In the event that you do not have a personal physician or the physician does not want to give you the necessary diagnosis, the Clínica de Salud essentially acts as a primary care physician for you. They can create the diagnosis and the prognosis needed to be admitted into the Hospital General palliative care program. Once that is accomplished, they will call and arrange an appointment with the Palliative Care unit for you, and the same procedure as above will be followed. The illness must be considered terminal and the prognosis for fewer than six months to live. With this diagnosis, the referral can come from an oncologist or, in the analysis of a “failure to thrive,” from the primary physician. Armed with these diagnoses the Palliative Care unit can offer support with a plan of care in the home.

Dra. Tejeida private patients

Certain patients prefer not to go through the Hospital General system. In this case, Dra. Tejeida takes on patients on a for-fee basis. With this option, the patient might be able to remain at home. Dra. Tejeida can arrange a team of specialists similar to those offered by the original Hospice San Miguel to provide treatment and training in the home. The team includes caretakers, a social worker, a nurse, and a grief counselor.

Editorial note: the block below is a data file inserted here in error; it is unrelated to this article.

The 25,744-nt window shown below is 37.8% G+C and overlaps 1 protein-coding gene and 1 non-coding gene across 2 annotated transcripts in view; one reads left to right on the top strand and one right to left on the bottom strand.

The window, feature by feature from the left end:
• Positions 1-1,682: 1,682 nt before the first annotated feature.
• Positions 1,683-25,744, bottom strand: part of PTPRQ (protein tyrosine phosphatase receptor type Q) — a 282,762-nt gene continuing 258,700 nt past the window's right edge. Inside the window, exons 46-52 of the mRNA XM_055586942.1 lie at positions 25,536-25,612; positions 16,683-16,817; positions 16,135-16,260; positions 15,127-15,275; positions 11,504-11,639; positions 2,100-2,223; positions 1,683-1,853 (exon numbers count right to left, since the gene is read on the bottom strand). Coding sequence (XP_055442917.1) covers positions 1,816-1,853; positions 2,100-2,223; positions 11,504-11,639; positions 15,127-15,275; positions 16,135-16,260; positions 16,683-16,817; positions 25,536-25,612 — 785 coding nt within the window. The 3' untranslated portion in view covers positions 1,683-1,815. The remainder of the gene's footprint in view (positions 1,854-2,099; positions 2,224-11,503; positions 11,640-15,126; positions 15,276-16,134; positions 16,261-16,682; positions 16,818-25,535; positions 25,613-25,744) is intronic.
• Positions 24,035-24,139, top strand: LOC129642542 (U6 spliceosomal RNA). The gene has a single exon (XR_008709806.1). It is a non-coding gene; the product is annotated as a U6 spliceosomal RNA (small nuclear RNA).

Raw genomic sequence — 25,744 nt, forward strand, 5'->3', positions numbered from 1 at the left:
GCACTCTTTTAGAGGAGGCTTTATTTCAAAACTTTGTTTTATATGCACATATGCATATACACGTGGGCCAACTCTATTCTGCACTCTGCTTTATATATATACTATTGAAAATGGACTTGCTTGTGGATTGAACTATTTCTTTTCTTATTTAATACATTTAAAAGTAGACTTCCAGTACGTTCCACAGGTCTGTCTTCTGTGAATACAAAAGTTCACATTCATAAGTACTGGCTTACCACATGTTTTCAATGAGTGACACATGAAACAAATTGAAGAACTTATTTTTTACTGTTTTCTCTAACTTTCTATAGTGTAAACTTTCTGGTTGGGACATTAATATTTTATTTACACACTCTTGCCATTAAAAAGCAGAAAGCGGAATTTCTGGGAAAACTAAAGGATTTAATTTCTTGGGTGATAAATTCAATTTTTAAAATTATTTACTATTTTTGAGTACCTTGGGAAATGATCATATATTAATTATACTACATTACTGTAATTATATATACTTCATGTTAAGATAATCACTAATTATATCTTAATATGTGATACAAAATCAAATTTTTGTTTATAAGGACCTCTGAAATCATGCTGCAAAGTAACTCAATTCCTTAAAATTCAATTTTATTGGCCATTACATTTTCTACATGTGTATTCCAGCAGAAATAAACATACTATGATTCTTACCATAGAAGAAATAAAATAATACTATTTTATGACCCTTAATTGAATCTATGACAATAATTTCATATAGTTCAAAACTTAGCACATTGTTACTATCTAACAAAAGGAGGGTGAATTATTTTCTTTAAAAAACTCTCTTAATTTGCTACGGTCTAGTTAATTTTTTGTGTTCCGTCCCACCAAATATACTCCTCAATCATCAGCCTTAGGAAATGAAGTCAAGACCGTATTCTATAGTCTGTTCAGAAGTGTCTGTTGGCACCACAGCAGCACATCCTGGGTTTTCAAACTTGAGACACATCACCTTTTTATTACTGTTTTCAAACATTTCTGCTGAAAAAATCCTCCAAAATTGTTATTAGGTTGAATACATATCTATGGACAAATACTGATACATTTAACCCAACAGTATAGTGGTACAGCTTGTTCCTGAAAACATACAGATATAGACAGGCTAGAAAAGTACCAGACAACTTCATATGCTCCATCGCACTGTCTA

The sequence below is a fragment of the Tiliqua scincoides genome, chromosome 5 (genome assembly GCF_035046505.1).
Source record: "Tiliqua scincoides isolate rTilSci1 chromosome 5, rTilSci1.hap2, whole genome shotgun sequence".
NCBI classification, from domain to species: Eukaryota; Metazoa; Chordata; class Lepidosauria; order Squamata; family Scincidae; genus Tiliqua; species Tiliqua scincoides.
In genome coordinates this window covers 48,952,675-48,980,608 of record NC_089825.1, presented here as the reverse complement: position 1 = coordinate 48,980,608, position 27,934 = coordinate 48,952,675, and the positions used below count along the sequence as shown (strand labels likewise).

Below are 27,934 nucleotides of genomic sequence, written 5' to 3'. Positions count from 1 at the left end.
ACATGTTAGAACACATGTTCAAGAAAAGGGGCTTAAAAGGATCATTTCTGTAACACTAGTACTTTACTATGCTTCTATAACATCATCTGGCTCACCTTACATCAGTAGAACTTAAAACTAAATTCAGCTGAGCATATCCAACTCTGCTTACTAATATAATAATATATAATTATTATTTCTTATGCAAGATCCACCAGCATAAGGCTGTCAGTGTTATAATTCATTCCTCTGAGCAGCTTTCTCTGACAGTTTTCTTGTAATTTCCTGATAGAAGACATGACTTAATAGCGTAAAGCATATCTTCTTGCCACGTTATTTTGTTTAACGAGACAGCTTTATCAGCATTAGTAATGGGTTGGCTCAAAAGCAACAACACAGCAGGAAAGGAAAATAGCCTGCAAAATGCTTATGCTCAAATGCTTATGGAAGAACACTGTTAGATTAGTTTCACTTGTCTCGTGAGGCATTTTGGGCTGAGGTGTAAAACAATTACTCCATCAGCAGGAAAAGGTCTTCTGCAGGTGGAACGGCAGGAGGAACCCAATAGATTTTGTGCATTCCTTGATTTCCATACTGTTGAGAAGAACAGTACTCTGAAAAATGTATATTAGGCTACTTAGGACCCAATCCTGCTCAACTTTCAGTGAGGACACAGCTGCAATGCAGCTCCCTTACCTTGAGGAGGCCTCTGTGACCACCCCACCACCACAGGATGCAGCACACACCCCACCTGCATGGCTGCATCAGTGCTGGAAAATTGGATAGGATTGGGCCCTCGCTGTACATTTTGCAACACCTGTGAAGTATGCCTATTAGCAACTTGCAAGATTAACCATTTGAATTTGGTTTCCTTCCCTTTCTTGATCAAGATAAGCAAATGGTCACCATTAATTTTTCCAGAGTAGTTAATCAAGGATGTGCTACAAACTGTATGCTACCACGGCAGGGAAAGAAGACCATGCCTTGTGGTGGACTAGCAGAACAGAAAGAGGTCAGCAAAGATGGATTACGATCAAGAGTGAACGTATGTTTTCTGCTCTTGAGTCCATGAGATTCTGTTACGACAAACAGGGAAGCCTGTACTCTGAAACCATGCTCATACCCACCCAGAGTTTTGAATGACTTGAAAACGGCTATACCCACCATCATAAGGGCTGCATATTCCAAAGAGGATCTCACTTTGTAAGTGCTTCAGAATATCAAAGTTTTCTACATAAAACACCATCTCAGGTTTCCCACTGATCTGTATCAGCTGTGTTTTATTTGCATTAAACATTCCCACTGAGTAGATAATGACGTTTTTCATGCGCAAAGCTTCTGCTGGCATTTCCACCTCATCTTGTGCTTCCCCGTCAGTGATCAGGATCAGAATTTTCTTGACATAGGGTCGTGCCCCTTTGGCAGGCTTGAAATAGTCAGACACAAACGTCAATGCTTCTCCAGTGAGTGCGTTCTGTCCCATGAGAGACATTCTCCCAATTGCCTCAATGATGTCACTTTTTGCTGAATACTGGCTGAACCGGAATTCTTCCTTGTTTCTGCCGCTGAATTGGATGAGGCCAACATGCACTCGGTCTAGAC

The future of palliative care

Although currently in its infancy, the future of palliative care in San Miguel is very positive. The medical personnel attending the diploma and internship programs will expand the expertise needed for a growing program. As the Mexican population gets accustomed to palliative care as an alternative for end-of-life treatment, the government will respond with an increase in the resources available in the local hospital. Dra. Tejeida says she is looking forward to the day when there will be a separate physical unit dedicated to palliative care in all of the hospitals in Mexico. No doubt she will have a key role to play in that outcome.